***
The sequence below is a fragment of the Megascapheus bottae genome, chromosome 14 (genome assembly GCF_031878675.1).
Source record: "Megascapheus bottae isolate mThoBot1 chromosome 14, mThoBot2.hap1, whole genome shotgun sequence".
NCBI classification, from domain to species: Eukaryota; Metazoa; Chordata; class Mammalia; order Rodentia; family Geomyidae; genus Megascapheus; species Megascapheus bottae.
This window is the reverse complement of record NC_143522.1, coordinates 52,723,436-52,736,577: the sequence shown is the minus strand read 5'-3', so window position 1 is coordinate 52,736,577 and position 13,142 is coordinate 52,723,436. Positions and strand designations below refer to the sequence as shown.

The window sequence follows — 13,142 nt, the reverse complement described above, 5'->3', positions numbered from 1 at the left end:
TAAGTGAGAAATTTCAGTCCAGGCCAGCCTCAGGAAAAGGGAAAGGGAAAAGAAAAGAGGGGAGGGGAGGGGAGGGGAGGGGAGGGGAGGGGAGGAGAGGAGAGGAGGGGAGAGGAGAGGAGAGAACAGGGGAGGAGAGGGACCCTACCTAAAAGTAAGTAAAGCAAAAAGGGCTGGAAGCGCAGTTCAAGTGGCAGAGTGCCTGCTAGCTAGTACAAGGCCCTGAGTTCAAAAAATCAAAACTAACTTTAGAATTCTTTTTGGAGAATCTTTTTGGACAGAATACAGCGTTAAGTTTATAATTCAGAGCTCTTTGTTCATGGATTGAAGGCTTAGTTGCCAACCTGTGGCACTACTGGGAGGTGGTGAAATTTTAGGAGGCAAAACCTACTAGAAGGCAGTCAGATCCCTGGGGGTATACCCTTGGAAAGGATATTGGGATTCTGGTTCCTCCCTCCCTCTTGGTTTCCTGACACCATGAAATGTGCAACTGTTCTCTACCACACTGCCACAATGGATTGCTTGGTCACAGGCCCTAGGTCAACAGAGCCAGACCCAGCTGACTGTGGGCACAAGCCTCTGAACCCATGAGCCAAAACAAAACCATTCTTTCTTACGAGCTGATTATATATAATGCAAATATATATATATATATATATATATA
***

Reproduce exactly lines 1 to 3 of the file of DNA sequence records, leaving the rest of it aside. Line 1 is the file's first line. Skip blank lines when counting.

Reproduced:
The sequence below is a fragment of the Megascapheus bottae genome, chromosome 14 (genome assembly GCF_031878675.1).
Source record: "Megascapheus bottae isolate mThoBot1 chromosome 14, mThoBot2.hap1, whole genome shotgun sequence".
NCBI classification, from domain to species: Eukaryota; Metazoa; Chordata; class Mammalia; order Rodentia; family Geomyidae; genus Megascapheus; species Megascapheus bottae.